Country Bolivia | Dates June 5-6 | Accommodation Piedra Blanca Hostel
Uyuni Bolivia: Not All That Unique
Our salt flats tour ended in Uyuni Bolivia, a smaller town near the border that was described by locals and travelers alike as a place with “not much to do.” Many people headed directly to the bus station, but we were tired and didn’t want to mess with a night bus so we decided to stay in Uyuni a night.
The outskirts of the town gave an impression it was small and relatively undeveloped – small cement brick homes with tin roofs, llamas and dirt roads. Once we explored downtown, however, we saw there was more to Uyuni. Dusty streets lead up to the main drag of cement facades with mini markets, restaurants/bars, and of course tour agencies as it’s the gateway to the flats. There is an unexpected main plaza boasting a variety of tourist restaurants (with tourist prices). Across from this a cute little park with a train and “Uyuni” sign (good photo opp) and at the other end a nice clock tower, Bolivia statue, and a bright blue municipal building of some sort. There is a Mercado Central (they seem to have them everywhere), with pasta, fruit and tons of bread for sale. I wouldn’t recommend Uyuni as a destination, but it’s worth exploring for a few hours. I will admit we also tried the quinoa beer (quinoa is local to the region) but it didn’t taste that unique!
First Bolivian Bus Ride
We had a 7:30 am bus from Uyuni Bolivia to Potosí. And forgot to set an alarm. Despite our efforts to jump out of bed, hurriedly pack and walk fast at a high altitude to the station, we didn’t make it. We tried to use our tickets for the 8am bus, pretending we didn’t realize they were for the earlier one. The lady kept repeating, “no that is for 7:30,” but we did not offer or ask to pay again and in the end she let us get on without buying new tickets — but just this once (yes!). As most buses are in Bolivia, it was basic and uncomfortable; also our window was stuck open. It stopped many times along the way, making the relatively short journey mileage-wise take substantially longer as we picked up people from the side of the road in the middle of nowhere (I still do not understand where these people come from), including many women wearing the traditional textiles and carrying goods on their backs. To stay busy, we ate stale bread and jam and took photos out the (ajar) window.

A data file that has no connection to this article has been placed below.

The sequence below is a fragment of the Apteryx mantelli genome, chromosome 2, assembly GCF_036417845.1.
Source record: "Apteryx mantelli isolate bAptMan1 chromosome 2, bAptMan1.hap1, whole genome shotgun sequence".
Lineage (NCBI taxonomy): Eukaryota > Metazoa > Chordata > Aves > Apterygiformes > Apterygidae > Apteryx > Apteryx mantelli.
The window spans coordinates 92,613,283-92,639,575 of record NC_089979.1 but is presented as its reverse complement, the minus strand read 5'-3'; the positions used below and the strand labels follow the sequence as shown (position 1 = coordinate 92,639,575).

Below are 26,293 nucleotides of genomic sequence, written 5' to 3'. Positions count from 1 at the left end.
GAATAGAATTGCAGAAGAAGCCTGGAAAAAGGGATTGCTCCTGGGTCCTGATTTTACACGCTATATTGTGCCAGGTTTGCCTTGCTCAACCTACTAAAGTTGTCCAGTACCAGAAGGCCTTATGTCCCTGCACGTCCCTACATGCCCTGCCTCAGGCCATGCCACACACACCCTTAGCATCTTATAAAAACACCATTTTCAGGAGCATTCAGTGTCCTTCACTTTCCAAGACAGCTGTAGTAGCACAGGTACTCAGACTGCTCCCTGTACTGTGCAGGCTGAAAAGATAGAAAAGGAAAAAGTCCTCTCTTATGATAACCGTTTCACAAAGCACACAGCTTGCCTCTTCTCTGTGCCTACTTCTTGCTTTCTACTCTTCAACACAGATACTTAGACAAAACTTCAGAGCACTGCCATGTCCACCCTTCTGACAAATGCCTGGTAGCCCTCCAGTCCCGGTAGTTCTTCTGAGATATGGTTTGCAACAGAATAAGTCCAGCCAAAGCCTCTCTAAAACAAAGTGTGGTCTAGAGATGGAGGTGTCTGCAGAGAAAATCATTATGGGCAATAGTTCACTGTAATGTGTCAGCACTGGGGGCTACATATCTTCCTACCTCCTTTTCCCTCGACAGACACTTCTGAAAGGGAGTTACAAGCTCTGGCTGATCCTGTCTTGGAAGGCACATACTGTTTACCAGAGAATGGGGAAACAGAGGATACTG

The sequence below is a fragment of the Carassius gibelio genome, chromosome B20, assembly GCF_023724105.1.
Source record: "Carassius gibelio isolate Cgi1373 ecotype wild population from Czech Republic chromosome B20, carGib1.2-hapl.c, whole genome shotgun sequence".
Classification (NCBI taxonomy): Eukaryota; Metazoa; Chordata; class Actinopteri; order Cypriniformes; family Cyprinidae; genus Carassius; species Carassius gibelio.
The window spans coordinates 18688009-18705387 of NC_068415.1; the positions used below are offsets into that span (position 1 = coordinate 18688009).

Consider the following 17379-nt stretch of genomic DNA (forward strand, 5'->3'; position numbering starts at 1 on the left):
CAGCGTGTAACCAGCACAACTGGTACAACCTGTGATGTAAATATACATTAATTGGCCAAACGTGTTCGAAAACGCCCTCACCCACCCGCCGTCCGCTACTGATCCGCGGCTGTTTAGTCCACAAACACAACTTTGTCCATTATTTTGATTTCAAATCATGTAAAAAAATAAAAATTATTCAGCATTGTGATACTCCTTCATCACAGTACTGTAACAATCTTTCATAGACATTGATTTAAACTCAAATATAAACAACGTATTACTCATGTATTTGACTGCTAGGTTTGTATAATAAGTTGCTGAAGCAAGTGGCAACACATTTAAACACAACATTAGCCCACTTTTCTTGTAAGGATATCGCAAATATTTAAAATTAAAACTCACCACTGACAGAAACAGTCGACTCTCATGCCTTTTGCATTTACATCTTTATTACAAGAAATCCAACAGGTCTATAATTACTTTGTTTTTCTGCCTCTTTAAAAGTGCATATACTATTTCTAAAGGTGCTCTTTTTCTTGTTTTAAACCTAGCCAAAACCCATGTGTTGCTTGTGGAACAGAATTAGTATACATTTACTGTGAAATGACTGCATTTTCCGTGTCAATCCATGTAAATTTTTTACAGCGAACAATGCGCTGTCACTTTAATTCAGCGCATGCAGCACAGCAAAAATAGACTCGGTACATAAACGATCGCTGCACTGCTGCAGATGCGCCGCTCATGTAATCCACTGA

Salesman Enters Bus to Sell Salve | Near the end of the journey, a guy in purple entered the bus and began an aggressive and lengthy (15+ minute) sales pitch for some green hand salve, with apparently amazing properties to cure-all illnesses from diabetes to stomach issues. He handed out samples, and the bus filled with a menthol aroma as people rubbed it into their palms. To our shock and horror, at the end of the pitch almost everyone on the bus bought the salve! The man ignored us assuming we didn’t understand, but my sister said the pitch was so good she almost asked for some herself!
Wandering Without Map
We were dropped off in the side of the road in Potosí without a map or any idea where we were going (we forgot to check in our haste to run to the bus). We entered a small hotel and asked how to get to our hostel’s street, and were told to take the bus to central — it was far. We stood on the side of the street with our stuff, plus a huge leftover water jug and loose food bag (hobo alert!), and flagged the #130 collectivo when it came. I nearly fell off as the small bus started rolling, and locals helped us sit down and told us to pay later. In the end, it was 1.5 BOB (21 cents) each. We rode towards the historic center and guessed when to get off; when the buildings started looking colonial and we saw an old church we motioned to stop. We then found a map on the street corner and started our navigation. Something went wrong, though…what else is new. Potosí is the highest city in the world at 4,067 feet, so we were out of breath and struggling with our bags and the stupid water jug on the uphill. Just when we wanted to pass out, we saw some other travelers approaching us. They whipped out their maps (they had downloaded in advance) and pointed us in the right direction. Thank goodness! Continue on to read about Potosí